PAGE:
Homeowners in most urban communities across the province will have to apply this spring – and every year after that – for an exemption to the province’s new speculation and vacancy tax, a real estate levy that is supposed to target only 1 per cent of British Columbians.
Notices to 1.6 million homeowners in the regions subject to the speculation and vacancy tax (SVT) will start landing in mailboxes later this week and homeowners must apply for an exemption from the tax. The communities include most of Metro Vancouver and Greater Victoria, as well as Kelowna, Nanaimo and the Fraser Valley. Most British Columbian homeowners will be exempt as long as the property is their primary home.
The BC Liberal Opposition, hoping to pick up a crucial seat in the legislature in a Nanaimo by-election later this month, was quick to capitalize on the notices, hoping residents will use the Jan. 30 vote to register their displeasure about the tax with the NDP government. Liberal candidate Tony Harris warned in a social-media posting on Wednesday: “If you don’t apply for an exemption from their so-called speculation tax, the NDP government [is] planning to tax you by default.”
The tax, announced last February in the provincial budget, was initially described as targeting non-residents who pay no income tax in B.C. but own a home there. It was rolled out with other measures the government designed to “stabilize” a red-hot housing market.
However, the tax is expected to capture many British Columbians who have vacation homes, although the government has partly retreated, reducing the tax rate and the regions where it will apply.
The province now describes the tax as a tool to curb real estate speculation, and to reduce the number of empty homes, while raising revenue to pay for affordable housing. The budget forecasts annual revenues of $185-million from the tax. The rate for 2019 is 0.5 per cent of the assessed value for all properties owned by Canadians that are subject to the tax. For foreign owners, or those who pay the majority of their income tax in another country, the rate is 2 per cent.
And the tax is applied by default.
The deadline to declare an exemption is March 31. Residential property owners who do not complete their declaration before the deadline will receive a tax notice of assessment. The tax must be paid by early July. Each owner on the land title has to fill out the paperwork each year, which the government says should take 10-20 minutes.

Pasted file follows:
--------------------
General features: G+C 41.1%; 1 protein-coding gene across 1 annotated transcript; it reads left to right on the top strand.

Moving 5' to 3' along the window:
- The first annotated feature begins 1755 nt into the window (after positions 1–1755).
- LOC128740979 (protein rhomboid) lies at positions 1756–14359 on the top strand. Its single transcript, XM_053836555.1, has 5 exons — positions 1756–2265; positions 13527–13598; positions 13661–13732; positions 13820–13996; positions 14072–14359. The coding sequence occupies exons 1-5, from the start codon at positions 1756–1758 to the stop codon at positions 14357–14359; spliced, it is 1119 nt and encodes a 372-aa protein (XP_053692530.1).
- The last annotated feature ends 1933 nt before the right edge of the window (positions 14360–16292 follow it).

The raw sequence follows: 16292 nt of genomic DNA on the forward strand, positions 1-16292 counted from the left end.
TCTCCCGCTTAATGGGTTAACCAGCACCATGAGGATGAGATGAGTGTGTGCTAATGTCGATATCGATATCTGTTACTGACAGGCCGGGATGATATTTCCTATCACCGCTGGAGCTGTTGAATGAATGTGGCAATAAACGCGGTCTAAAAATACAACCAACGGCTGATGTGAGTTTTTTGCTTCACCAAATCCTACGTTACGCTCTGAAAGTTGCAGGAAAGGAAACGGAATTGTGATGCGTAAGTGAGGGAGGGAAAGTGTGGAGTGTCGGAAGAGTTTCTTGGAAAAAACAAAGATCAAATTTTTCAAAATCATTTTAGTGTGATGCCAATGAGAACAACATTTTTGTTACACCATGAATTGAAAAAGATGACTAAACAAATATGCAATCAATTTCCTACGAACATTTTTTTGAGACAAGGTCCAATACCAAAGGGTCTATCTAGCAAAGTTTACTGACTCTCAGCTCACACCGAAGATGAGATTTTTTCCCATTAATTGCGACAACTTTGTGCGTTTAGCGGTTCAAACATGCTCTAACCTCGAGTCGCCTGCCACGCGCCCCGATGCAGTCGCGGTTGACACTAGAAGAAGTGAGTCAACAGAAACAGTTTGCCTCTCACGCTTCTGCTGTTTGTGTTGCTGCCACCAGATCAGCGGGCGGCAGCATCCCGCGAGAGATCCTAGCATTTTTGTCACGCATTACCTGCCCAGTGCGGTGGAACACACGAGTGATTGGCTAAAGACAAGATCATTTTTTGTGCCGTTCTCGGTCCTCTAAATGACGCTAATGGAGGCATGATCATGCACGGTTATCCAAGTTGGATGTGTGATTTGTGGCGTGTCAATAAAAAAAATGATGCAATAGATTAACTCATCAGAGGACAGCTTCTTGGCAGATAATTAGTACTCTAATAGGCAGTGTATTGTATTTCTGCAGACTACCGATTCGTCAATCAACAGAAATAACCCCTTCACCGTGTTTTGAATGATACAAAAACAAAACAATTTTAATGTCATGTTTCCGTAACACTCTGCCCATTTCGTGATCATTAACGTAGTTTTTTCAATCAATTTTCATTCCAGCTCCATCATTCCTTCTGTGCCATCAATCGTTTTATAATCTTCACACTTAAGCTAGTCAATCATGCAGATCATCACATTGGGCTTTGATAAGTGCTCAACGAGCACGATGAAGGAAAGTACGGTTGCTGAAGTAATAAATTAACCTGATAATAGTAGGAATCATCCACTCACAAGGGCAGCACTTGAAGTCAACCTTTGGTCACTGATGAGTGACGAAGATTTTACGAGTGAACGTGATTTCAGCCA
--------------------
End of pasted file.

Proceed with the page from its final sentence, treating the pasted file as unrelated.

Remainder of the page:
Shirley Bond, the Liberal finance critic, said the new details of how the tax will be collected will likely shock many homeowners.
“I don’t think anyone expected a negative-billing option would be used,” she said in an interview. “If you are a resident of Nanaimo, or Abbotsford, or West Kelowna, you have to register or you are going to get a tax bill. I think there will be a great deal of confusion.”
The Nanaimo by-election is a crucial test for the minority NDP government, which is holding onto power through an agreement with the three-member Green Party caucus. If the Liberals take the seat – a traditional stronghold for the New Democrats – the standings in the legislature would be tied. The Speaker of the House, traditionally a non-partisan job, would then be regularly voting to break ties – a highly partisan role.
Ms. Bond said Nanaimo voters were already concerned about the tax, because it exempts neighbouring communities. The manner in which the government plans to collect the tax will only heighten those concerns, she said.
Finance Ministry officials, in a media briefing on Wednesday, said British Columbians who fail to file the declaration will get a tax bill by late April. If they are eligible for an exemption but forgot to file the forms, they will have an opportunity to apply then.